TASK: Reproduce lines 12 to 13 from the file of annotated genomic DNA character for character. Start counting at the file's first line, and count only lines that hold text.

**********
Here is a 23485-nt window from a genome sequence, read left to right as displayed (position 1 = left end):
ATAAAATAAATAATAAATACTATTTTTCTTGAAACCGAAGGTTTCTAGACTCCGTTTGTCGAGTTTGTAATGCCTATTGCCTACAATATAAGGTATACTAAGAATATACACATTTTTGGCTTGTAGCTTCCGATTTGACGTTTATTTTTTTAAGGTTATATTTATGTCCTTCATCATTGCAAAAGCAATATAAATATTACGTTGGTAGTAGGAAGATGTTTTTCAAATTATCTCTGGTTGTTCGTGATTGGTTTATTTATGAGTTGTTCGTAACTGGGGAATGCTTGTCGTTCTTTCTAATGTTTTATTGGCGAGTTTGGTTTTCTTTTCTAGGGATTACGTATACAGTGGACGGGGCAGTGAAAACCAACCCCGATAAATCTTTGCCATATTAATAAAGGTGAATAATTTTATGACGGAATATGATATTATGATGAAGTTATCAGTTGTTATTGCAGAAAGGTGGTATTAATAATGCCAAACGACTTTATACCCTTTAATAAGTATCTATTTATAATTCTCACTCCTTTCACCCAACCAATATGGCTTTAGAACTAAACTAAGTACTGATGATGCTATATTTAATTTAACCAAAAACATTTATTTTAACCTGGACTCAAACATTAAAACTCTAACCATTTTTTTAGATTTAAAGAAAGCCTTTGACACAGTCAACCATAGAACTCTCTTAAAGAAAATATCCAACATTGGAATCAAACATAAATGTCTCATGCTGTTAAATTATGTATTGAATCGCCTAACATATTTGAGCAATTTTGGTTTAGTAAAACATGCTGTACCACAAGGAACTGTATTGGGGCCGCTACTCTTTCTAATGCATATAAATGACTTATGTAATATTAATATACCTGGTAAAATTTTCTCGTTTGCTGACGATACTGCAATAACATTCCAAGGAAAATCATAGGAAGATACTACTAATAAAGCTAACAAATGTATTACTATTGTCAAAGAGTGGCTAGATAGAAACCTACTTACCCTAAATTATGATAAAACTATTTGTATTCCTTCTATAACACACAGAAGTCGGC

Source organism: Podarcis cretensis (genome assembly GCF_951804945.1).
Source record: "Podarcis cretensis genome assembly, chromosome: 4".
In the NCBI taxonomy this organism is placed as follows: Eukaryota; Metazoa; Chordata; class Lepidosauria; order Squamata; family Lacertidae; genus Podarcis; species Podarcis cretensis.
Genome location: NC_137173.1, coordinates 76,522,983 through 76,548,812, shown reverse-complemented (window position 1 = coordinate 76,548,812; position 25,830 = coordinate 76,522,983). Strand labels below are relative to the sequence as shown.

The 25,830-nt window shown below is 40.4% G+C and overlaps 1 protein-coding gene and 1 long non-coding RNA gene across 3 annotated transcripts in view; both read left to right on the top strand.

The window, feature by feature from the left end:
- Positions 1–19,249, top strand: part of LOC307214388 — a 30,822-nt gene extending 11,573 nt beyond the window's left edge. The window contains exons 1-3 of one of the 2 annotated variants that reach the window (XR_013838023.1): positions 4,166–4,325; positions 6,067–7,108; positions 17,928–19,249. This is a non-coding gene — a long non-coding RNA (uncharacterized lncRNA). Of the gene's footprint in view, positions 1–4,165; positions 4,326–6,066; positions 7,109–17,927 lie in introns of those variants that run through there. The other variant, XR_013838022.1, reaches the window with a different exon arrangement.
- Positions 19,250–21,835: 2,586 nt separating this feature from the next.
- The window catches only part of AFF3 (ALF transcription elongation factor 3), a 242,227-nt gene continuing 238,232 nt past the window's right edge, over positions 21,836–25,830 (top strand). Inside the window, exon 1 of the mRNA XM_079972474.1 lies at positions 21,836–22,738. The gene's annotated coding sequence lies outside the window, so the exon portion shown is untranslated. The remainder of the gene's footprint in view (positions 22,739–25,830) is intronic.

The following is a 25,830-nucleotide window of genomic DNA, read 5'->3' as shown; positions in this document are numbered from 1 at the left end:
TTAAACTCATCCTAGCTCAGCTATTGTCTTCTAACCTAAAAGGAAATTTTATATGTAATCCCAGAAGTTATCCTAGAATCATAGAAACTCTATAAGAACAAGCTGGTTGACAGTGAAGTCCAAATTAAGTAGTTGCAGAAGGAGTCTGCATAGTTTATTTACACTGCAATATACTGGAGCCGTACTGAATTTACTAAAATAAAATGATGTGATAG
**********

The following is a 25,830-nucleotide window of genomic DNA, read 5'->3' as shown; positions in this document are numbered from 1 at the left end:
TTAAACTCATCCTAGCTCAGCTATTGTCTTCTAACCTAAAAGGAAATTTTATATGTAATCCCAGAAGTTATCCTAGAATCATAGAAACTCTATAAGAACAAGCTGGTTGACAGTGAAGTCCAAATTAAGTAGTTGCAGAAGGAGTCTGCATAGTTTATTTACACTGCAATATACTGGAGCCGTACTGAATTTACTAAAATAAAATGATGTGATAG